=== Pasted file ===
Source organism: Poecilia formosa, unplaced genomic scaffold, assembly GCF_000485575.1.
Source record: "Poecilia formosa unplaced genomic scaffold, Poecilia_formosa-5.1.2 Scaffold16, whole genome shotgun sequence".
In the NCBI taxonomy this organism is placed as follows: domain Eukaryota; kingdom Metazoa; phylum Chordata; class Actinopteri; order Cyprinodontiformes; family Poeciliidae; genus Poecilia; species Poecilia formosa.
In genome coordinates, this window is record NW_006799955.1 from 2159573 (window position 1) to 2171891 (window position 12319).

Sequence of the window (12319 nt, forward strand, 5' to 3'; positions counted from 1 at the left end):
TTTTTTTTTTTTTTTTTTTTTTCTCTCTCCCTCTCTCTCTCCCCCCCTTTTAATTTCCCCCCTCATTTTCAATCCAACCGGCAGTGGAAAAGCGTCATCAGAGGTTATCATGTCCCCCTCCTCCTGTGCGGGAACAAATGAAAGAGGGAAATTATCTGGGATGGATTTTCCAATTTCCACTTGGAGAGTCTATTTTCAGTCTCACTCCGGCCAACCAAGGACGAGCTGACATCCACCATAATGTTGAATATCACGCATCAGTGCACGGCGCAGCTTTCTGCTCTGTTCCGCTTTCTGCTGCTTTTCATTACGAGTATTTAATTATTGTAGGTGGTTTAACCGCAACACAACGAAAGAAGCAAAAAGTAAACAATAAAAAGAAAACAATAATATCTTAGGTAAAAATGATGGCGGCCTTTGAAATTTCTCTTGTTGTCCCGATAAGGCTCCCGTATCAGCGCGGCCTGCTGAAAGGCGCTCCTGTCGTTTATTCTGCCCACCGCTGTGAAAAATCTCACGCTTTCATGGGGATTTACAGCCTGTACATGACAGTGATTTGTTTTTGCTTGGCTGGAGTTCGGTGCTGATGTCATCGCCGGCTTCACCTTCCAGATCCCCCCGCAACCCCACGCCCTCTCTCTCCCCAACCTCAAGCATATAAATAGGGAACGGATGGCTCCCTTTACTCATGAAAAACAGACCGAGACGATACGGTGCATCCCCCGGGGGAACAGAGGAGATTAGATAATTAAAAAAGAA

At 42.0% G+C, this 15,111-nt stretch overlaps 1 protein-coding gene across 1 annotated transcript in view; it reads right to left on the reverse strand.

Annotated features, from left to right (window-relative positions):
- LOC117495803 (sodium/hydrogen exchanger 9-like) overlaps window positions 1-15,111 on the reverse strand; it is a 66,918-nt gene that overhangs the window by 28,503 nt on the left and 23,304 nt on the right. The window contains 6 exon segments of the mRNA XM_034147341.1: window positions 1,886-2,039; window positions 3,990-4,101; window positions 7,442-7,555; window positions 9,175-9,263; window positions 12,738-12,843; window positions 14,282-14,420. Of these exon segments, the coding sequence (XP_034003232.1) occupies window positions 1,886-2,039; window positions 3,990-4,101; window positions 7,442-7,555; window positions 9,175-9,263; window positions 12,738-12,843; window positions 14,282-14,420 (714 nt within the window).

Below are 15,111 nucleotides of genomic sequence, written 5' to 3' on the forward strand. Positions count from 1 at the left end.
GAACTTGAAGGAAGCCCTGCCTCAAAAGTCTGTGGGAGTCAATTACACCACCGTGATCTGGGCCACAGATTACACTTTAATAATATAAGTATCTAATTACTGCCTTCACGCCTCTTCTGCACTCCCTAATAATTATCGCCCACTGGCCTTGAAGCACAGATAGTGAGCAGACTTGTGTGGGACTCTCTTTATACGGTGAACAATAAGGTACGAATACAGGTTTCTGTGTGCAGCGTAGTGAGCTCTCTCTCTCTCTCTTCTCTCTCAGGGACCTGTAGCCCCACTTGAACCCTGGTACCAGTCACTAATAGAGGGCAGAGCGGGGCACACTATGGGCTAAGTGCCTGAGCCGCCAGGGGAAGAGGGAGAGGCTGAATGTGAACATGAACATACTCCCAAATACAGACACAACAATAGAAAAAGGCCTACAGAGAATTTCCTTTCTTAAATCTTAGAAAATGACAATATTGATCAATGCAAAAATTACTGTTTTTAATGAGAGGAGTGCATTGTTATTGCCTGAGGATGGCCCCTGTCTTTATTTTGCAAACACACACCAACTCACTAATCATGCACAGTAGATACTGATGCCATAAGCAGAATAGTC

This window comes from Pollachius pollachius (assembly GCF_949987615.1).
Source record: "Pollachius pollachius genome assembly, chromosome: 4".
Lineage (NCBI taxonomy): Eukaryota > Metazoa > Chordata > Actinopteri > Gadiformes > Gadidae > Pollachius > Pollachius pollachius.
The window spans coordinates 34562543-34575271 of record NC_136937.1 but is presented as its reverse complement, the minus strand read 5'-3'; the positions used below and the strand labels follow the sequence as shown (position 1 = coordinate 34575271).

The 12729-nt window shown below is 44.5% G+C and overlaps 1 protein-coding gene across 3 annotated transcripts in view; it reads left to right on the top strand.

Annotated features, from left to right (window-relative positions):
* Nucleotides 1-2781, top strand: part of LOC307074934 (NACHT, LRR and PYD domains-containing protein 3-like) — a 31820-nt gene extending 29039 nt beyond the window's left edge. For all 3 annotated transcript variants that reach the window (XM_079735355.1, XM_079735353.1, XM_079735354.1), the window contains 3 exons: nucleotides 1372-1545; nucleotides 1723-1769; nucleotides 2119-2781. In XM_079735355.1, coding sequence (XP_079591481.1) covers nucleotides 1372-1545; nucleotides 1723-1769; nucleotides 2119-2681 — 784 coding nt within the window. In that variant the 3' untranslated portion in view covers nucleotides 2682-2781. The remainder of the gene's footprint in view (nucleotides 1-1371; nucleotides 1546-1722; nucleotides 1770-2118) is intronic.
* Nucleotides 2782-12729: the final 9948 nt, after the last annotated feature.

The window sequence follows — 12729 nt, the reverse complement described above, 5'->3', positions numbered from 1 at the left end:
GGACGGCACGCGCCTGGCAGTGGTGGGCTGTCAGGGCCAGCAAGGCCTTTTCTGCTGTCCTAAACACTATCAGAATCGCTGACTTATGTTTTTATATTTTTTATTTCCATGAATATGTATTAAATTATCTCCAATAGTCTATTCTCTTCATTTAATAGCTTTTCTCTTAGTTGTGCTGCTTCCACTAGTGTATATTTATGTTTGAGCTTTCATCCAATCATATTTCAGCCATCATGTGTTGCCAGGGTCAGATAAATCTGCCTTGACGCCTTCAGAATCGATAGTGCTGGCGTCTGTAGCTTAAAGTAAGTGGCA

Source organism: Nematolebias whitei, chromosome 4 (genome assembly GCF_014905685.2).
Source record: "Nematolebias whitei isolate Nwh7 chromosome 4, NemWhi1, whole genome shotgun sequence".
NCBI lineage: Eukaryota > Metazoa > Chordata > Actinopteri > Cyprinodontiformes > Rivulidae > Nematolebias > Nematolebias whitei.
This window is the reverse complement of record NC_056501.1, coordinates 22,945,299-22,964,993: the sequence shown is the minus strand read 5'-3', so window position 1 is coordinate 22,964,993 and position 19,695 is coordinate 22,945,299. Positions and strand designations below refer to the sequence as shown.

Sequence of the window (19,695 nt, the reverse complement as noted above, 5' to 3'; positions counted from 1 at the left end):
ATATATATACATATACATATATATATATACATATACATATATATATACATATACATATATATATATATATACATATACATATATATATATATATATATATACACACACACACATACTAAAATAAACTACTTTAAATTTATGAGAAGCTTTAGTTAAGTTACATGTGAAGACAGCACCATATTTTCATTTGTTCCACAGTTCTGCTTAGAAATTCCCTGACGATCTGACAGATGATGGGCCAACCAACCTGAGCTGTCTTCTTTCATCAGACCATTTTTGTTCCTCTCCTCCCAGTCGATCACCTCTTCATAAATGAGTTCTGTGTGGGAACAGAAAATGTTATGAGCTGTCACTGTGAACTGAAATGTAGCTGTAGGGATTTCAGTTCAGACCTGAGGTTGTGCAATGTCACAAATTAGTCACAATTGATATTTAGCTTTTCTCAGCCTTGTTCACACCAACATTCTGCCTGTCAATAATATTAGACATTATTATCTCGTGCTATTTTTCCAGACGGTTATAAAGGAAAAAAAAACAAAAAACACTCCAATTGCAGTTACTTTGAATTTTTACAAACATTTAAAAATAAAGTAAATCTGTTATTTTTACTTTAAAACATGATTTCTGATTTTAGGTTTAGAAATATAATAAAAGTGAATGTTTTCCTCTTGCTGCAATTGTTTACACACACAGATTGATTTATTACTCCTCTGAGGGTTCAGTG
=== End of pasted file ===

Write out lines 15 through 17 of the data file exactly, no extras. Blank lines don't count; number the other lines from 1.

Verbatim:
The window spans coordinates 34562543-34575271 of record NC_136937.1 but is presented as its reverse complement, the minus strand read 5'-3'; the positions used below and the strand labels follow the sequence as shown (position 1 = coordinate 34575271).

The 12729-nt window shown below is 44.5% G+C and overlaps 1 protein-coding gene across 3 annotated transcripts in view; it reads left to right on the top strand.

Annotated features, from left to right (window-relative positions):